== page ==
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Kelley
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Number of posts : 890
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Localisation : Delta, Colorado
Registration date : 2006-11-20

PostSubject: Discussion Questions   Tue Aug 21, 2007 5:10 pm

1. In what ways does Wright portray Bigger’s day-to-day existence as a prison, even before his arrest and trial?

2. Describe the real estate practices that were applied to black families in Chicago’s South Side in the 1930s. With these practices in mind, why is Mr. Dalton—an avowed philanthropist toward blacks—a hypocrite?

3. Describe Jan and Mary’s attitude toward race relations. In what ways does their more subtle racism resemble the more overt prejudice of other whites?

4. How does Bigger’s desperate flight from the police symbolize his existence as a whole?

5. As Wright portrays it, how does the psychology of racial prejudice contribute to Bigger’s transformation into a murderer and a criminal?

6. Is Bigger’s trial a fair one? In Wright’s portrayal, how does racism affect the American judicial process? What role does the media play in determining popular conceptions of justice?

7. Describe the psychological and behavioral change that overcomes Bigger during the interview with Mr. Dalton. Why does he change in the presence of Mr. Dalton? In what way is it significant that Bigger goes to the movies before going to the Daltons’?

8. What are some of the real historical events that occur or are mirrored in Native Son? How does Wright weave these events into his fictional narrative, and how does this technique affect the novel as a whole?

9. What role does imagery of vision and sight play in Native Son? Think especially of Mrs. Dalton’s blindness and Bigger’s murder of Mary.

10. How does popular culture serve as a form of indoctrination throughout Native Son?
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Karen

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Localisation : Cortez, Colorado
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PostSubject: Re: Discussion Questions   Tue Aug 28, 2007 7:32 pm

1. In what ways does Wright portray Bigger’s day-to-day existence as a prison, even before his arrest and trial? Bigger lives in a tiny one room apartment so closely with his family that there is no privacy. He is unable to do anything he 'wants to do' though it is somewhat nebulous about what he really wants to do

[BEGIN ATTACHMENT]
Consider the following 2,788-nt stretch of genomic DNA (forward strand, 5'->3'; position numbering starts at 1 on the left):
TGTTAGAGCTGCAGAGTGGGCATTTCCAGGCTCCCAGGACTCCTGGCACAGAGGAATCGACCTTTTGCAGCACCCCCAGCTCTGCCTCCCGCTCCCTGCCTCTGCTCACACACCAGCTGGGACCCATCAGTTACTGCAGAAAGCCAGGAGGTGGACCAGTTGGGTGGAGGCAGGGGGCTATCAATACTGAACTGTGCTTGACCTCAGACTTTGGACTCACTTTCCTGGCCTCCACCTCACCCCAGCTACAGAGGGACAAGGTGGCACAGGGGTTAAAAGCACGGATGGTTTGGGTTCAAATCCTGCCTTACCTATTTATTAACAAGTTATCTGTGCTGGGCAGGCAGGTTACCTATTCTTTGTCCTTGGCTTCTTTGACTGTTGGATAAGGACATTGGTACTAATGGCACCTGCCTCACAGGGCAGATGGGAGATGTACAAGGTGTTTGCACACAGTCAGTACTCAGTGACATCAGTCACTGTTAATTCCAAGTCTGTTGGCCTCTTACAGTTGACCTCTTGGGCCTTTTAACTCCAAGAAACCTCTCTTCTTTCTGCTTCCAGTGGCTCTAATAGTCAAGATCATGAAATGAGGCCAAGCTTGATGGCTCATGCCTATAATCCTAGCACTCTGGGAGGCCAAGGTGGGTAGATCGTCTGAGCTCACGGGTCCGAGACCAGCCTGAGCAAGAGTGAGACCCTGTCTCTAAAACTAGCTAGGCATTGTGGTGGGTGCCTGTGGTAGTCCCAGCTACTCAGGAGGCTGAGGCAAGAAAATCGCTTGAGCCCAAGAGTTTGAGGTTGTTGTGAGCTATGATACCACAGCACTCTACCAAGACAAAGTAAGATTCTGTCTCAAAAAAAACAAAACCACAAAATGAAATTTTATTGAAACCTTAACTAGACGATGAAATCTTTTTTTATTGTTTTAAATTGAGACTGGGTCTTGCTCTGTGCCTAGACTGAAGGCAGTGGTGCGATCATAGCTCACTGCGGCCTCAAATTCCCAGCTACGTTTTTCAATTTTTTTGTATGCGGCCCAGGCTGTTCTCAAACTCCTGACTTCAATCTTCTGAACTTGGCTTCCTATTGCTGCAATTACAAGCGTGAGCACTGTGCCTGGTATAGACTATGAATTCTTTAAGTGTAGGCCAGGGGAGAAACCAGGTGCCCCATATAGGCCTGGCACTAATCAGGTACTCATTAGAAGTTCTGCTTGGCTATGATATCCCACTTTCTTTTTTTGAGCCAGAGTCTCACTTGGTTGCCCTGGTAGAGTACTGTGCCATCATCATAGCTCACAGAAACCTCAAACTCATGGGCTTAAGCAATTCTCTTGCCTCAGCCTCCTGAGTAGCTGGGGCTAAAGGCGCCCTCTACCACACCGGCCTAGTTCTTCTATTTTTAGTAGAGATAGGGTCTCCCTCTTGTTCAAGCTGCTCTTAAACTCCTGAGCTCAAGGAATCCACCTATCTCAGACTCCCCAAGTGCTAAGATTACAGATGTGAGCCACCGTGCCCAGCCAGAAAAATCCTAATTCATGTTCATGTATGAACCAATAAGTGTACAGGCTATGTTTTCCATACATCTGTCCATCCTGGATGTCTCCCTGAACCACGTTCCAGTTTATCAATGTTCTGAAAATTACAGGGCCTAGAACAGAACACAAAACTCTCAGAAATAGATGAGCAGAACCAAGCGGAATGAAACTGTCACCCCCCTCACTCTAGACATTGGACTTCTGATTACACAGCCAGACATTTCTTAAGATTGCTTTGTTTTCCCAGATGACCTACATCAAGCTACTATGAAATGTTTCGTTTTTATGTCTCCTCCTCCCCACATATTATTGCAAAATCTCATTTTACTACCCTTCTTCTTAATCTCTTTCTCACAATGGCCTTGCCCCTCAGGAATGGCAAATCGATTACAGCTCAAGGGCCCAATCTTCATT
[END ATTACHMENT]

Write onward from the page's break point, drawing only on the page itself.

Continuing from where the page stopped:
2. Describe the real estate practices that were applied to black families in Chicago’s South Side in the 1930s. With these practices in mind, why is Mr. Dalton—an avowed philanthropist toward blacks—a hypocrite? Mr Dalto kept black in a specified area by not allowing them to rent elsewhere in the city. he also charge higher rates for rent to blacks and there were never quite enough apartments for rent. I don't think dalton recognized that he was a hypocrit as he said in the book 'it's the way things are done!'

3. Describe Jan and Mary’s attitude toward race relations. In what ways does their more subtle racism resemble the more overt prejudice of other whites? Mary spoke to Bigger as if he were subhuman, as in where do your people lie? How do your people live? Let's eat in a black cafe for the thrill of doing so.I didn't get that sense from Jan so much.

4. How does Bigger’s desperate flight from the police symbolize his existence as a whole? He was running away from his destiny. He had een saying all along that something was going to happen and he wasn't expecting it to be good. However, he didn't really want to face the end result of his bad choices or maybe from his perspective it was the result of what was thrust upon him by white society.

5. As Wright portrays it, how does the psychology of racial prejudice contribute to Bigger’s transformation into a murderer and a criminal? If you tell a person they are an animal enough times, they become an animal with animal like instincts. he was only doing what the masses truly expected of him.

6. Is Bigger’s trial a fair one? In Wright’s portrayal, how does racism affect the American judicial process? What role does the media play in determining popular conceptions of justice? Wow. This part of the book was really interesting with all of the slandering and name calling and packaging to create hysteria. Again, I wonder how cdlose to the mark that was for the times.

7. Describe the psychological and behavioral change that overcomes Bigger during the interview with Mr. Dalton. Why does he change in the presence of Mr. Dalton? In what way is it significant that Bigger goes to the movies before going to the Daltons’? I dont know. What was the signifigance of the movies?

8. What are some of the real historical events that occur or are mirrored in Native Son? How does Wright weave these events into his fictional narrative, and how does this technique affect the novel as a whole?

9. What role does imagery of vision and sight play in Native Son? Think especially of Mrs. Dalton’s blindness and Bigger’s murder of Mary. well, I guess that neither bigger or the Daltons could see that they were really prejudiced. It took much after thought on the part of bigger to see where he had erred in his thinking of his mother, family and black in general and how he had hurt them and made things worse for them. it took this crisis for the Daltons to see they were pissing in the wind by throwing money at the black population when they were contributing to keeping them down and in the slums.

10. How does popular culture serve as a form of indoctrination throughout Native Son?
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